"I wrote the books I should have liked to read, if only I could have got them. That's always been my reason for writing."
— Quoted in the preface of the 1956 edition of Till We Have Faces
"It might be."
— His answer to his step-son's question on if his wardrobe was THE wardrobe.
"Friendship with Lewis compensates for much, and besides giving constant pleasure and comfort has done me much good from the contact with a man at once honest, brave, intellectual—a scholar, a poet, and a philosopher—and a lover, at least after a long pilgrimage, of Our Lord."
— J. R. R. Tolkien talking about Lewis
“Critics who treat ‘adult’ as a term of approval, instead of as a merely descriptive term, cannot be adult themselves. To be concerned about being grown up, to admire the grown up because it is grown up, to blush at the suspicion of being childish; these things are the marks of childhood and adolescence. And in childhood and adolescence they are, in moderation, healthy symptoms. Young things ought to want to grow. But to carry on into middle life or even into early manhood this concern about being adult is a mark of really arrested development. When I was ten, I read fairy tales in secret and would have been ashamed if I had been found doing so. Now that I am fifty I read them openly. When I became a man I put away childish things, including the fear of childishness and the desire to be very grown up.”
— Excerpt from "On Three Ways of Writing for Children," an essay published by the Library Association in 1952
"Of all tyrannies, a tyranny exercised for the good of its victims may be the most oppressive. It may be better to live under robber barons than under omnipotent moral busybodies. The robber baron's cruelty may sometimes sleep, his cupidity may at some point be satiated; but those who torment us for our own good will torment us without end for they do so with the approval of their own conscience. They may be more likely to go to Heaven yet at the same time likelier to make a Hell of earth."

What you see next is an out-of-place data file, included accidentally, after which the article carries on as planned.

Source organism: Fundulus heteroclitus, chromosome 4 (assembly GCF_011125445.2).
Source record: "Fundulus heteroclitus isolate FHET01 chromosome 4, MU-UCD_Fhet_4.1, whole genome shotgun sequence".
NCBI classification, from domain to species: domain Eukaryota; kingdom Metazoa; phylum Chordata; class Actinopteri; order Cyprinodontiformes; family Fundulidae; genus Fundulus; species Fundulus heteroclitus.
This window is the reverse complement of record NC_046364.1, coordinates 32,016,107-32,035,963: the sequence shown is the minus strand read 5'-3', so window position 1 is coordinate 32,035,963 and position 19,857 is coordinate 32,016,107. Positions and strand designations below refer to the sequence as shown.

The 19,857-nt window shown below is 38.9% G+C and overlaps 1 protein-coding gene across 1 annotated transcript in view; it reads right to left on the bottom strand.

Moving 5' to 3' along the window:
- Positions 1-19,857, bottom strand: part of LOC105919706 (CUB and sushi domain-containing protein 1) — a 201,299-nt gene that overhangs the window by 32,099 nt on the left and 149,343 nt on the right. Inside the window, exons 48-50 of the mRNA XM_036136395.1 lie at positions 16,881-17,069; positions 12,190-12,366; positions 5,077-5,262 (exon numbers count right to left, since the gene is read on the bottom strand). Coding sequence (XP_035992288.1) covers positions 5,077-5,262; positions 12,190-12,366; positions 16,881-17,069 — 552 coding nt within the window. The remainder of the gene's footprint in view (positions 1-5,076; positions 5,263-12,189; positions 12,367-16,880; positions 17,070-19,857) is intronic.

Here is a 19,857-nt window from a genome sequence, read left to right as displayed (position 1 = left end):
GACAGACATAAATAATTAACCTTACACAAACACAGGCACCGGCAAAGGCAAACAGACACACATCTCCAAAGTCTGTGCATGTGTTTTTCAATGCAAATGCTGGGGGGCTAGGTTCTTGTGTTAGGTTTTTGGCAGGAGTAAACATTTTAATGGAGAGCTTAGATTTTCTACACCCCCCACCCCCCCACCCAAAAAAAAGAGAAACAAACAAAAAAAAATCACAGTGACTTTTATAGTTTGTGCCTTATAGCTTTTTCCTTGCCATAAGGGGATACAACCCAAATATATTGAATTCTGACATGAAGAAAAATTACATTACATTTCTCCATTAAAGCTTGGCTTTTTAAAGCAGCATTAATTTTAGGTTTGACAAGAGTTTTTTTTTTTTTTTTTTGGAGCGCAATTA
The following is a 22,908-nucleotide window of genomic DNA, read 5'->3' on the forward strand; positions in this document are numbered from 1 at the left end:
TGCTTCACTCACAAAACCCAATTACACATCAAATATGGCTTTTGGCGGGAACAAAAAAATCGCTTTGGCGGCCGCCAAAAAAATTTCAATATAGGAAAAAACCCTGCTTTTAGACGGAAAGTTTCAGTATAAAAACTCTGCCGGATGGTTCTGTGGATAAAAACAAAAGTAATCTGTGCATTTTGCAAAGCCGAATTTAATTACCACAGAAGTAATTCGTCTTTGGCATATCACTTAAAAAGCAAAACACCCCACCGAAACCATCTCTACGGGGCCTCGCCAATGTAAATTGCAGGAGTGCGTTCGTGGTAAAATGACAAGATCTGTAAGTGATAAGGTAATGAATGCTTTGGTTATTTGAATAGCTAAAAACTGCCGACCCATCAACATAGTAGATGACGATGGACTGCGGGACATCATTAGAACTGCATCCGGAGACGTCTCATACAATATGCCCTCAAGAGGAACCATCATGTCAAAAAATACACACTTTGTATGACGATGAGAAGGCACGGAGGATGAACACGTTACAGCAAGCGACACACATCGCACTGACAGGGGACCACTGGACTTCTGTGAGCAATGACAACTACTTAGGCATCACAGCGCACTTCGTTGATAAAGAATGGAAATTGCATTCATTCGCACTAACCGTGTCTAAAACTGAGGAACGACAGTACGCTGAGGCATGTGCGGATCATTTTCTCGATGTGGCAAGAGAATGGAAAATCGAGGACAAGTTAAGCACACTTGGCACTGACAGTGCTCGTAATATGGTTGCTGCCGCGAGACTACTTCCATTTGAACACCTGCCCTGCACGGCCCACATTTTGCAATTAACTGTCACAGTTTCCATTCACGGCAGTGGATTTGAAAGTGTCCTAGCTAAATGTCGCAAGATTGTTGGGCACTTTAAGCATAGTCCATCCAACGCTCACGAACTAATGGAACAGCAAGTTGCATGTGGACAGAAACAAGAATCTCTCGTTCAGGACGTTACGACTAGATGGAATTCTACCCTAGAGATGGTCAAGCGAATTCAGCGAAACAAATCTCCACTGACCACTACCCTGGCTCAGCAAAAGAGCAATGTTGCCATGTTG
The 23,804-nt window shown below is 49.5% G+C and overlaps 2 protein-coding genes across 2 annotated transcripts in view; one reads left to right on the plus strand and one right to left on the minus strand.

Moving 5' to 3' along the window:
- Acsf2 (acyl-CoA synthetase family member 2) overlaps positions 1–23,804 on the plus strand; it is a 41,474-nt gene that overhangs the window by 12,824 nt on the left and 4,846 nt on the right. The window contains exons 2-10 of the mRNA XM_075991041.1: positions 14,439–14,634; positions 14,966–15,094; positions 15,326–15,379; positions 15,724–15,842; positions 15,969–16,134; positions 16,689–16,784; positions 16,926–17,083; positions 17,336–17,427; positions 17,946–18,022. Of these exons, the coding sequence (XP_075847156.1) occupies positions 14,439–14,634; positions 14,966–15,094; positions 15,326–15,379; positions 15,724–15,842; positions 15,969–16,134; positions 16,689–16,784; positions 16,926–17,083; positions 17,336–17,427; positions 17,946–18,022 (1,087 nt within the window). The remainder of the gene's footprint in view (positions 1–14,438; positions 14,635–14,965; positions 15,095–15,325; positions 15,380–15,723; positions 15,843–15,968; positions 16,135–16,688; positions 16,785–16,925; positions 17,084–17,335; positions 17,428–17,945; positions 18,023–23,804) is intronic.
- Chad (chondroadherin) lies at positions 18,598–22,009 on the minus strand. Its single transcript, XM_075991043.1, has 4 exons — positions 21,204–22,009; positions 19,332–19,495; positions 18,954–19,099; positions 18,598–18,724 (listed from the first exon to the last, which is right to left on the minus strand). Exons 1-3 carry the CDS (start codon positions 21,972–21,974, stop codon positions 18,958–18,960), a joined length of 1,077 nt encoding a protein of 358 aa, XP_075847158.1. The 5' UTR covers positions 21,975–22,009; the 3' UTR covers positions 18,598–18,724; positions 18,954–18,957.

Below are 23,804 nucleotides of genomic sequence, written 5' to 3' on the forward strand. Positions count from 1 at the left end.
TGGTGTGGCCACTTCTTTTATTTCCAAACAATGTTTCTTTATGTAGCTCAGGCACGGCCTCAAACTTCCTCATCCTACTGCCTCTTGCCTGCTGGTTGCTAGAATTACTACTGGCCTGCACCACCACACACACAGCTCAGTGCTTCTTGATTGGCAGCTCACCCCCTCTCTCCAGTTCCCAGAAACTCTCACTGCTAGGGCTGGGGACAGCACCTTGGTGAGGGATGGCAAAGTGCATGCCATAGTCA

— Excerpt from "The Humanitarian Theory of Punishment"
"My fears of such a tyranny will seem to the Professor either insincere or pusillanimous. For him the danger is all in the opposite direction, in the chaotic selfishness of individualism. I must try to explain why I fear more the disciplined cruelty of some ideological oligarchy. The Professor has his own explanation of this; he thinks that I am unconsciously motivated by the fact that I ‘stand to lose by social change’. And indeed it would be hard for me to welcome a change which might well consign me to a concentration camp. I might add that it would likewise be easy for the Professor to welcome a change which might place him in the highest rank of an omnicompetent oligarchy. That is why the motive game is so uninteresting. Each side can go on playing ad nauseam, but when all the mud has been flung every man’s views still remain to be considered on their merits."
— Excerpt from "A Reply to Professor Haldane"